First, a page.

Most times I expect nothing but perfection. But I have learned, over time, that life isn’t perfect. I have experienced personal heartache from addiction and physical ailments.

However, I have learned that mistakes, trials, and challenges can truly help you become stronger. As a personal example, my youngest son was diagnosed with a rare form of eye cancer when he was just 8 months old. We suffered through almost three years of chemotherapy. In the end, my son’s body wasn’t able to get rid of the cancer and so doctors needed to remove his eye. After his surgery, we relocated and spent months learning Brail, meeting with counselors, attending therapy sessions to compensate for physical setbacks, and I spent significant time crying over his situation and loss.

That son of mine is now 13 years old and has been such an example to me. Is he physically “perfect?” No. Could he easily let his imperfections get him down each day? Yes. And yet, my son is a fighter. However, he has to make the decision each day that he has worth. He has to decide that despite his challenges he can be happy and accomplish great things. In fact, he recently put himself out there for student council elections and is now serving as seventh grade president at his junior high school.

PF: What are your biggest successes?

BA: My first reaction when listing my biggest successes would be to refer to my LinkedIn account or resume, things that I have worked hard to accomplish over the years. However, as mentioned previously, my biggest success is measured a bit differently now.

No matter what the job offers, teaching opportunities, or speaking engagements I have been blessed with, I have always set a firm goal in my mind that my family comes first. There have been times when I have given up a promotion or postponed a personal goal because it has required sacrifice and puts my family second. In my mind, I am and have been determined to always put them ahead of everything. My mom taught me this at a young age, and I have realized that my children won’t be around forever.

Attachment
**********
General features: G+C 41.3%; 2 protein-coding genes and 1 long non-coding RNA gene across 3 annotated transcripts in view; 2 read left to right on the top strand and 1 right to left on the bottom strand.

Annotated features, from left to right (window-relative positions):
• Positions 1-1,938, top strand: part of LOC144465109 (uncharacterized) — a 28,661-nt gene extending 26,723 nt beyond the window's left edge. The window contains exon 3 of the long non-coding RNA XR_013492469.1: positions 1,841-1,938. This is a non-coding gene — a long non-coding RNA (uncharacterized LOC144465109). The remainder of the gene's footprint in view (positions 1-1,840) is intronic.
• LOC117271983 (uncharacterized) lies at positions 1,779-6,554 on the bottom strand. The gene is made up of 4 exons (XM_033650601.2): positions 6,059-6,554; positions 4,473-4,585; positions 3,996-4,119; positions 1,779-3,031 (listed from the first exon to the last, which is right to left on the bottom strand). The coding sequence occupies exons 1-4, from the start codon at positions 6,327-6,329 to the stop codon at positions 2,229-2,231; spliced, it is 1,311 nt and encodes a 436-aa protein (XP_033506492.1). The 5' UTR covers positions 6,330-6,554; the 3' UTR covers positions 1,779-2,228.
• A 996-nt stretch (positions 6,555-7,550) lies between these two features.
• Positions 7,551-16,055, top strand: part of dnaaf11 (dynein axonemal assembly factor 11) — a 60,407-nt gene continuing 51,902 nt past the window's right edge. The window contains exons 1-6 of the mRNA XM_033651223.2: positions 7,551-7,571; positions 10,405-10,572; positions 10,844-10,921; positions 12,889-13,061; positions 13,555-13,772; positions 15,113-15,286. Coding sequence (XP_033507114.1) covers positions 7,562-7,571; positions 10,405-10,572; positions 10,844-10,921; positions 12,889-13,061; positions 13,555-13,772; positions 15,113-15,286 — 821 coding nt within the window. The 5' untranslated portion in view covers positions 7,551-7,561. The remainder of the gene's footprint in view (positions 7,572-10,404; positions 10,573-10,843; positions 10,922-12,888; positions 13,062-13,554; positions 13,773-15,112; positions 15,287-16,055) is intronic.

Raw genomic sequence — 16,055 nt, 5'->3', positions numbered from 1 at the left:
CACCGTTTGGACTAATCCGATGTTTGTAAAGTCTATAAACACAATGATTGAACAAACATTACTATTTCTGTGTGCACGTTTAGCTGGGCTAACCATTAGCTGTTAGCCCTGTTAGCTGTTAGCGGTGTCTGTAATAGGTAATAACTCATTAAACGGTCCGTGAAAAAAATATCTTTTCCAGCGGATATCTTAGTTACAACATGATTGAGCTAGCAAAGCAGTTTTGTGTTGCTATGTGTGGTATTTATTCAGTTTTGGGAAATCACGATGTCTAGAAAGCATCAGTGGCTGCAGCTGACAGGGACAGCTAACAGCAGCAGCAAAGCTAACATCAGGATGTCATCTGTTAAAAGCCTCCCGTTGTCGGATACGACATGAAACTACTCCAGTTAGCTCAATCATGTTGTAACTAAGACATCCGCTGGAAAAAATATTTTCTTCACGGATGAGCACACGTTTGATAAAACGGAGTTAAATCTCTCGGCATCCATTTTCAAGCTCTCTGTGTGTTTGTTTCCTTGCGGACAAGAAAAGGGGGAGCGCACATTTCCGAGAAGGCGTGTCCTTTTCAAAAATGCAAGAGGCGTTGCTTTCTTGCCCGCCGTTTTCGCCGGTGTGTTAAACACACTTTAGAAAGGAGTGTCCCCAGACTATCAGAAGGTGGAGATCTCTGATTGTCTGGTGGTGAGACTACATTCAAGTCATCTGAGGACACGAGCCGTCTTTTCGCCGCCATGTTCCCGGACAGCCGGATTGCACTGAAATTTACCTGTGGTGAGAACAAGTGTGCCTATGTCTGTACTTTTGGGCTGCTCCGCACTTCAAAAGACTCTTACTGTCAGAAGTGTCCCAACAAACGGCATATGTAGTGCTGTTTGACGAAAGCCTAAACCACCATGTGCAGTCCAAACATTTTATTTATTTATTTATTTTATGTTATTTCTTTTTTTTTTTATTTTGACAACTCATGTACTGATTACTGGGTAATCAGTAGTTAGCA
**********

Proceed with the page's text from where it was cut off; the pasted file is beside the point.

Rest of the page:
I know that I have been successful when my children (16- and 13-year-old boys) come home and give me big hugs. And that the first thing they want to do when they come home is talk about the good and the bad with their mom. That when they are sick, they know they can find a cuddle buddy in their mom. That they choose to be honest with me even when it is hard to admit their mistakes. That they share with others that their mom is a tender mercy in their lives.

As easy as it sounds, it hasn’t always been. However, I know that my biggest success has been making sure that my family, especially my children, have always been my No. 1 priority.

PF: What is your advice to women?

BA: Although I consider myself to be a successful, hardworking and powerful woman, there are times when I doubt myself.

I recently had a dear friend remind me that I am more. That the garbage I was shoveling about not being enough and the story I was telling myself in my mind needed to go away, and that I have the power and know-how to do that. You do too!

Glen Frey of the Eagles said, “So often times it happens that we live our lives in chains, and we never even know we hold the key.”

To learn more about Utah Valley Women, visit www.UtahValleyWomen.com. To contact Paula Fellingham, email Paula@UtahValleyWomen.com.

Original Article Location: http://www.heraldextra.com/news/community/utah-valley-women-spotlight-pleasant-grove-businesswoman-redefines-success/article_dcad21e8-0b5c-5246-85ad-2019b17e0461.html